Wednesday, September 23, 2015

Puzzle-like Plots: “Angels & Demons”

Before my summer trip to Rome I re-read Angels & Demons by Dan Brown and it reminded me how well Brown crafts puzzle-like plots. I’ve always liked his thrillers because they involve history and religion. But the key for me is the puzzle at the heart of each story. Here’s what I mean. (Minor *SPOILERS* to follow.)

The Set Up

Angles & Demons begins with a murder at CERN, a massive physics laboratory in Geneva, Switzerland. The murdered scientist, who was also a Catholic priest, has been branded with the lost symbol of the Illuminati, a secret society dating back to the 1500s. The Illuminati opposed the Church because of its persecutions of outspoken scientists like Galileo and Copernicus. But over time, the Illuminati grew violent and sought to bring about the obliteration of the Catholic Church.

Enter Brown’s hero, Harvard professor of religious iconology and symbology Robert Langdon, who CERN brings in to identify the Illuminati symbol. He’s soon paired with the victim’s beautiful daughter Vittoria Vetra. She and her father had been working on an experiment to prove the creation event in the book of Genesis was possible – creating matter from nothing. The experiment worked, but just as God created light and dark, their experiment created matter and antimatter. This plot point plays into the book’s primary theme, the conflict between science and religion, which makes the Illuminati the novel’s ideal antagonists.

Vittoria and Langdon quickly learn that a canister of antimatter has been stolen by the murderer. Even worse, it’s now hidden somewhere in the Vatican. When the canister’s battery runs out in 24 hours, the antimatter will explode with the force of a five kiloton bomb. The race against time is on!

St. Peter's Basilica
As soon as the setting moves to Vatican City, the puzzle-like plot kicks into full gear. The papal conclave has begun to replace the late pope, so the College of Cardinals has gathered in the Sistine Chapel. The situation gets worse when a servant of the Illuminati reveals the group has kidnapped the four top candidates to succeed the pope and plans on killing them one by one, each in a church no less. The problem is there are more than 400 churches and chapels in Rome.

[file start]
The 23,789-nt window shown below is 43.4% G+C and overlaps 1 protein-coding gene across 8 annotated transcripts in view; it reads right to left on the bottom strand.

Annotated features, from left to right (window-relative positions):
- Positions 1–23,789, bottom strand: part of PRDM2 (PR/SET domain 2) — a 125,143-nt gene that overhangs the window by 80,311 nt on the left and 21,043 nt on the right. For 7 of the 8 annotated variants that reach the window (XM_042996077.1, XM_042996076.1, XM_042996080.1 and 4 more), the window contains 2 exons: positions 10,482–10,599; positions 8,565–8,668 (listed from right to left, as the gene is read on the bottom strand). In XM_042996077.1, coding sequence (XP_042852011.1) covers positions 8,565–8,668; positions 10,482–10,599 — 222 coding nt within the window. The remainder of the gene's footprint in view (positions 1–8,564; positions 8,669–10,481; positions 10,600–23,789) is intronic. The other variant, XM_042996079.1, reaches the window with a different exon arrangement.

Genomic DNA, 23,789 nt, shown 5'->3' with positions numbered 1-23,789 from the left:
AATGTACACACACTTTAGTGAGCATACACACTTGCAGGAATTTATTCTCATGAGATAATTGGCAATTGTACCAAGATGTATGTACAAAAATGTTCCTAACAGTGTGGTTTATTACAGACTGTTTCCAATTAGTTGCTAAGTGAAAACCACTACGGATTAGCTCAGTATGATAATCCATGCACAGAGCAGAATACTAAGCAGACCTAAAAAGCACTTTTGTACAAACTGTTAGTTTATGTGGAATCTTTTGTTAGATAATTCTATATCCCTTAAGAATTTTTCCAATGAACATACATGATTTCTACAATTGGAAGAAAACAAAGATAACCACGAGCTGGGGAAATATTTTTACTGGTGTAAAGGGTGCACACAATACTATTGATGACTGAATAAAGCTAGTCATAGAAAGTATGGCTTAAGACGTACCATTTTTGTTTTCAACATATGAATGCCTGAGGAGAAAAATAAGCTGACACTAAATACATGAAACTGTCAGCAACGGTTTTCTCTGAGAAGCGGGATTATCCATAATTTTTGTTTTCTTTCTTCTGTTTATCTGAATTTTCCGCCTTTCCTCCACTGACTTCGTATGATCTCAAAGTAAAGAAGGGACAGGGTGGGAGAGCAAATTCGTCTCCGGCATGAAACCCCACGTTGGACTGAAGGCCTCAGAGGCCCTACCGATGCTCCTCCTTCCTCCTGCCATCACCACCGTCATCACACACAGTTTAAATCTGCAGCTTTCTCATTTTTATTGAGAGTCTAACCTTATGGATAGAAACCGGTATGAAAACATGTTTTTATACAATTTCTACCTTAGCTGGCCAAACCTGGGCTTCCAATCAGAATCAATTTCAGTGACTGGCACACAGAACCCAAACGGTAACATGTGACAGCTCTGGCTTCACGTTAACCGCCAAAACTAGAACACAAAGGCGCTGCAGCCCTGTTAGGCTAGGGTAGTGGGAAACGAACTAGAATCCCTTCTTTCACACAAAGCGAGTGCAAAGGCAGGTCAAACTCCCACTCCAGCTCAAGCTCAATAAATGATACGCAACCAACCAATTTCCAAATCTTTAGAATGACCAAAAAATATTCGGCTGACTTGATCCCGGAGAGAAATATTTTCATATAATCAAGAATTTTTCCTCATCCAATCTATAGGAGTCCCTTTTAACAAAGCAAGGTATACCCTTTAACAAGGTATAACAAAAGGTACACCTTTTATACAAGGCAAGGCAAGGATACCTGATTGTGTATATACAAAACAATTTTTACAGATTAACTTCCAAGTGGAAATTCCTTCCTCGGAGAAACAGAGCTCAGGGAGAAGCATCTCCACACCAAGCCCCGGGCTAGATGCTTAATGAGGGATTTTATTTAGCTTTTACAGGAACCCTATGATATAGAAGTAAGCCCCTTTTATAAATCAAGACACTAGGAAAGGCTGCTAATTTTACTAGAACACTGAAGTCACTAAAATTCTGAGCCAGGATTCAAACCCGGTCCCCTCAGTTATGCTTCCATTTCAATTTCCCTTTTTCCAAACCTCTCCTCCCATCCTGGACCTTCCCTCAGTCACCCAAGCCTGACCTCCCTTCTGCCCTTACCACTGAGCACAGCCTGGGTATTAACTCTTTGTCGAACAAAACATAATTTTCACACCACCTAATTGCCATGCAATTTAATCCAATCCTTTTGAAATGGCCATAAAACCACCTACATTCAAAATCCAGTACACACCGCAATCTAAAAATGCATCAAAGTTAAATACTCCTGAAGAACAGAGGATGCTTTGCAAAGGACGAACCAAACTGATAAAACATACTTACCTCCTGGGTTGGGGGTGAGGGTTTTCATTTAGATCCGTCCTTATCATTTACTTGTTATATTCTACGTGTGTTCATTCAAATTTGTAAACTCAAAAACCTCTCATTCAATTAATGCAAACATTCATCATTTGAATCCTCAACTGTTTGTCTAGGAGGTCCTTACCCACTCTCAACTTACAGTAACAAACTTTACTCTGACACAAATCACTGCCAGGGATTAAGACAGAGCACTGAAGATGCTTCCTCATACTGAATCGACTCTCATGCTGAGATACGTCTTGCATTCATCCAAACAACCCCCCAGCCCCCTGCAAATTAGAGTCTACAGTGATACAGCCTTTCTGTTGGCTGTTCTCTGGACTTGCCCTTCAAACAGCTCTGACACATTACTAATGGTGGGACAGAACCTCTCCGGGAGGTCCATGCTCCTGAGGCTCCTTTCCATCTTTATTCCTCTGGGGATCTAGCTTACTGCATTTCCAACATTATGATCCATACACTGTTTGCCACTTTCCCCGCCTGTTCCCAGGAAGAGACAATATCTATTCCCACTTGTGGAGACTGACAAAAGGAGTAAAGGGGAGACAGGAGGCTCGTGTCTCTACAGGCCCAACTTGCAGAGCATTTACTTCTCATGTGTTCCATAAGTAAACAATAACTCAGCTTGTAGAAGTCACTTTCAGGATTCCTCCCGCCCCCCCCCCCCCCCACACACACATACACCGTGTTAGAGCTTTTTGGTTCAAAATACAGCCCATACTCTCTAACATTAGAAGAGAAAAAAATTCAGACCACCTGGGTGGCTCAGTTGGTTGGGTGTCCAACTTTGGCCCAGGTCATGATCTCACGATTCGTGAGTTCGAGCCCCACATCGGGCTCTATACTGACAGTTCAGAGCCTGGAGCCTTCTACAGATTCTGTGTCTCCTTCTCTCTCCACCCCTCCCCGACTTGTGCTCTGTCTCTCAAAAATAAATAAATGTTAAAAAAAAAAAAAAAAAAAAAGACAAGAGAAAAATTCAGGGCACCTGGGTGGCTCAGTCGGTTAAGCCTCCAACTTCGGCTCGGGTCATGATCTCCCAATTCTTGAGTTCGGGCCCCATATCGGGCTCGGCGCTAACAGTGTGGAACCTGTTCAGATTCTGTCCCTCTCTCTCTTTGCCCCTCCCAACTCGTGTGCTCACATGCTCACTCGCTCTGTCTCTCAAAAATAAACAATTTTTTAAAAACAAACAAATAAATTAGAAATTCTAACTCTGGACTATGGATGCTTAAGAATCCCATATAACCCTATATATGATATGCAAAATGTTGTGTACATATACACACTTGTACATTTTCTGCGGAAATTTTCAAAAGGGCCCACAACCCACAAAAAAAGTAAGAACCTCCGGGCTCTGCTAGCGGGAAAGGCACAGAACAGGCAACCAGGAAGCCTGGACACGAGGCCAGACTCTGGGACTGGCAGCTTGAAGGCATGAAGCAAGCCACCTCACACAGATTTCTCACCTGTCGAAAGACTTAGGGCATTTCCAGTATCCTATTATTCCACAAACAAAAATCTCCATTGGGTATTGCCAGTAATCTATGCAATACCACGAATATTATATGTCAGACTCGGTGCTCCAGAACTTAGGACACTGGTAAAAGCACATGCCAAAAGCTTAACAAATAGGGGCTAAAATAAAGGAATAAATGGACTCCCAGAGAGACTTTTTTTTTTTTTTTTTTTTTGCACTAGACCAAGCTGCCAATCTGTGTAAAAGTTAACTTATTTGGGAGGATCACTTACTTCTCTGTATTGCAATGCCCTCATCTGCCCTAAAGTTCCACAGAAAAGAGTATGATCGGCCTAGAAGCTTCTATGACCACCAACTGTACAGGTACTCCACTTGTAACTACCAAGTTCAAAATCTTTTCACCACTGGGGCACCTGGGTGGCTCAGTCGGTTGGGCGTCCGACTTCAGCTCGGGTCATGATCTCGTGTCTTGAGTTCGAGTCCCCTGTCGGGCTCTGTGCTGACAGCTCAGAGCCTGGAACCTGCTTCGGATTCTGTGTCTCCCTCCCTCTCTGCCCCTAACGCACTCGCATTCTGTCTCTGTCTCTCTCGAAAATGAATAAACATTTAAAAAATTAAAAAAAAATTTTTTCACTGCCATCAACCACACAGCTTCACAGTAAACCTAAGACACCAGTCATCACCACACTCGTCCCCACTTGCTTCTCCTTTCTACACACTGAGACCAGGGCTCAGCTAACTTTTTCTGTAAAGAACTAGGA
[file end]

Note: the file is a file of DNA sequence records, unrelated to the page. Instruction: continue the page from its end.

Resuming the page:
The Puzzle

After ruminating on the killer’s cryptic words, Langdon realizes there is something in the Vatican Archives that may help – a book written by Galileo, one of the original Illuminati. The Illuminati created a map to direct their members to their sanctuary in Rome. Called the “Path to Illumination,” the map consisted of a series of concealed markers in locations throughout the city. But, of course, the markers form a puzzle that must be solved! In fact, Vittoria even calls it a “treasure hunt” – and who doesn’t love a good treasure hunt? (I promise you, I do!)

Could this be one of the Altars of Science?
The markers are disguised as religious statues, though each one is a subtle tribute to the four elements of Seventeenth Century science: earth, air, fire, and water. The churches that housed these statues were called the “Altars of Science”—a term used by the killer to note the place where each cardinal would meet his end. 

The puzzle itself is a riddle written in Galileo’s book by fellow suspected Illuminati, John Milton:
From Santi’s earthly tomb with demon’s hole,
‘Cross Rome the mystic elements unfold.
The path of light is laid, the sacred test,
Let angels guide you on your lofty quest.
Nearly every word in the riddle has meaning and each is a clue to solving the puzzle. Even better, some of the words have multiple meanings, giving rise to red herrings. This makes solving the riddle even more challenging, and Brown plays this well. Langdon never guesses right the first time, but rather must deduce the answer by learning from his misassumptions and the evidence he finds along the way. All the while, the killer is carrying out his plot to kill the four cardinals, and trying to stop Langdon and Vittoria in the process.

Most importantly, when the riddle is finally solved, the answer seems credible. While Brown plays lots of word games and engages in plenty of misdirection, the riddle’s ultimate meaning fits the facts. It never seems contrived, so the reader never feels cheated. That, I believe, is the most important element of a great puzzle-like plot. 

The Pantheon - a clue or a red herring?

Science and Religion

In addition to the puzzle-like plot, Angels & Demons has, in my view, the best theme of any of his Robert Langdon novels. Langdon is an academic unable to make the “leap of faith” required by religion. Meanwhile, Vittoria believes in a harmony between religion and science, recalling one of her father’s favorite sayings:
To round out the debate, Brown gives us a Vatican priest who believes science will be the death of religion. The debate plays out well, albeit with a heavier hand in favor of what the reader may assume are Brown’s own view. Vittoria sums up this view best:
“Religion is like language or dress. We gravitate toward the practices with which we were raised. In the end, though, we are all proclaiming the same thing. That life has meaning. That we are grateful for the power that created us.”
Regardless of how you feel about this debate, it adds an extra element to the story that elevates it beyond just a great puzzle-like plot. That is something I always appreciate, and frankly it’s something Dan Brown tends to do very well.

But those are just my thoughts, and I’m always curious about yours: Do you enjoy puzzle-like plots, and how did you feel about Angles & Demons?

PS – a special thanks to everyone who helped make the BookSends promotion for Enoch’s Device a success, especially if you recommended it to a friend! I hope these new readers enjoy the book and its own puzzle-like plot.

* Photos courtesy of my iPhone.

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